Last night, we hosted our first event of our campaign for the State College Area School District. I wanted to share my comments with you.
Before that, thank you to everyone who joined us to learn about me and what I hope to do for our schools. We heard from my former intern Claire Talley who's now teaching second grade in Brooklyn, my fellow Kiski teachers Chantel and Brian Kapustik, current school board member and constant ally Gretchen Brandt, and my inspirational partner in politics, State Rep. & U.S. Senate candidate, Malcolm Kenyatta (D-181). And the event wouldn't have happened without Hilary Caldwell who wrangled us all.
When I walked off the stage of my graduation from State High in 1994, the last thing I would have imagined myself doing as an adult would be running for our school board. But here we are, 27 years later, and I am so glad to be doing it.
Some of you know me from because of our work together at school, in local government, at Penn State, non-profit service, because of my run for House District 171, or because we are friends. All of you, I hope, are here tonight because you want to be discerning citizens, caring parents, grandparents, or neighbors, and because you want to decide whether or not I'm the right person to make decisions that make our school district and our community. Let's face it: there are 8 people running for 4 seats. Why me and what do I think we need to do?
Education is practically in my blood. My maternal grandfather was a farmer and an exacting math teacher. My paternal grandmother was a teacher who graduated from Stanford's teaching school. My father was an award-winning English professor and my mom was a college teacher and an award-winning adviser. Me? I've been teaching for twenty years and won teaching awards for excellence as well as conservation education.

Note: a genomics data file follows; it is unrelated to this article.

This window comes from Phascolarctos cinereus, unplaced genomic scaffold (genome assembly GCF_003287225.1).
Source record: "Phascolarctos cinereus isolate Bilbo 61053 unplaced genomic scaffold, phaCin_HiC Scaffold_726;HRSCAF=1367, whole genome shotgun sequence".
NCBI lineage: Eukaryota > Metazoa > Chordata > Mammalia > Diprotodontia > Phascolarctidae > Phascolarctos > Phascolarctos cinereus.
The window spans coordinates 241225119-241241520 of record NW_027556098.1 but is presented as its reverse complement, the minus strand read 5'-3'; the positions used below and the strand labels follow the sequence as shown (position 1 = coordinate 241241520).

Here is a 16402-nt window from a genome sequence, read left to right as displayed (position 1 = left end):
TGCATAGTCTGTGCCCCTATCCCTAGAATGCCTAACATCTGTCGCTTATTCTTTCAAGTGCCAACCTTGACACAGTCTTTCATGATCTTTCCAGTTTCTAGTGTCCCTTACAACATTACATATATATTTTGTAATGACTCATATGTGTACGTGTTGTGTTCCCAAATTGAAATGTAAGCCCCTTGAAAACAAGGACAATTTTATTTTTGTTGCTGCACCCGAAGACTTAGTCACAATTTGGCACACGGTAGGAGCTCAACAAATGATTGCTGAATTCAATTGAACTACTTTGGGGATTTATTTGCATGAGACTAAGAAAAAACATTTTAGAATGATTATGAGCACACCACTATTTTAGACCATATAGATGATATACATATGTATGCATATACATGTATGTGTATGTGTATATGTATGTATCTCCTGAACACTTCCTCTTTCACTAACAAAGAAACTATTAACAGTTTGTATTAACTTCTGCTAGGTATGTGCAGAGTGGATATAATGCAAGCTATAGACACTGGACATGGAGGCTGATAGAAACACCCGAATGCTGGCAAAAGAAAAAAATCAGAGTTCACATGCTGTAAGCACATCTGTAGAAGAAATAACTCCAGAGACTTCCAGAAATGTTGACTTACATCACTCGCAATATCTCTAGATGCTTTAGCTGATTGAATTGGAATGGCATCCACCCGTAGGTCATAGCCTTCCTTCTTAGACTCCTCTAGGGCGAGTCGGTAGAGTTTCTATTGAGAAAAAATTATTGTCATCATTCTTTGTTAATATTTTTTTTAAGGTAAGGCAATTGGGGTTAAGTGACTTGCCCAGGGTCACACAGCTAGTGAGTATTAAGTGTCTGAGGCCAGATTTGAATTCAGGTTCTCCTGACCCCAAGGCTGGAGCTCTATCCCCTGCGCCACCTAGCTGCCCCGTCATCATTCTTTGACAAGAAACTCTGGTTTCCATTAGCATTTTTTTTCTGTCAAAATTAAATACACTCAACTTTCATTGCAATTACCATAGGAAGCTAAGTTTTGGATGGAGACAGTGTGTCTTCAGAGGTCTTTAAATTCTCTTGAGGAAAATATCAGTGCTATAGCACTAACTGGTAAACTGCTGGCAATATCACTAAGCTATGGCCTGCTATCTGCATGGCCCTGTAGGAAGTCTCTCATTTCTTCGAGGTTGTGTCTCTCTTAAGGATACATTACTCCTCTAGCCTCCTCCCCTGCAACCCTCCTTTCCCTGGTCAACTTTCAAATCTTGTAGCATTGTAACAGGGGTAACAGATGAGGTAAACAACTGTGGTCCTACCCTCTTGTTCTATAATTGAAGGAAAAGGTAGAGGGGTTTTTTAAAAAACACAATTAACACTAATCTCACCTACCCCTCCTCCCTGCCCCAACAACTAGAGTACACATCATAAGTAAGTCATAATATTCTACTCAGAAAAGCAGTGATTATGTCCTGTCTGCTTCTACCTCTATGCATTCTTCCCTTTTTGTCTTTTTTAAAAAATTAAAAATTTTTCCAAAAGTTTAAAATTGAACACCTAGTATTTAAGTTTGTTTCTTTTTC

Since 2009, I've worked teachers and educators at all parts of their careers. With future teachers like Claire. Working teachers like Chantel and Brian who burst with creativity and teachers at the ends of their careers like Ed, the welding teacher at CPI out in Pleasant Gap. And of course, I've worked with folks like Gretchen and other members of the Board on the things that matter today and for our kids' and our sustainable futures.
I think it matters that you know that I've prepared lesson plans and graded papers until 3:30 in the morning and had to get up to teach classes the next day. I know what it's like to worry about my students who are struggling with depression or loneliness, who've been abused, who's homes are falling apart. I've lost a student—a young woman looking to become a teacher—to the opioid crisis. And of course, I've had the incredible fortune of working with students and helping them find the best versions of themselves that they can be and celebrated their successes.
There are other things I’ve done that matter. Since 2015, I have served in local government on a Board of Supervisors and continue to serve our community to lead initiatives on climate action planning and solar power development. I’m on the Boards of three non-profits focused on conservation, education for sustainability, and great music here in central Pennsylvania.
Budgets, personnel, programs, and policies? I love it. Working with others to create consensus? Let’s go. Dealing with angry people and trying to find a path forward for our kids? Sign me up.
When I look at our schools, listen to our children and our families, I hear a call for a more equitable and sustainable future. Whether it’s working through COVID with an eye on those who need our help the most, on our school’s facilities and education in the age of accelerating climate change, the calls for justice for our students and families of color, or a world loaded with disinformation, our schools and our district have a role to play.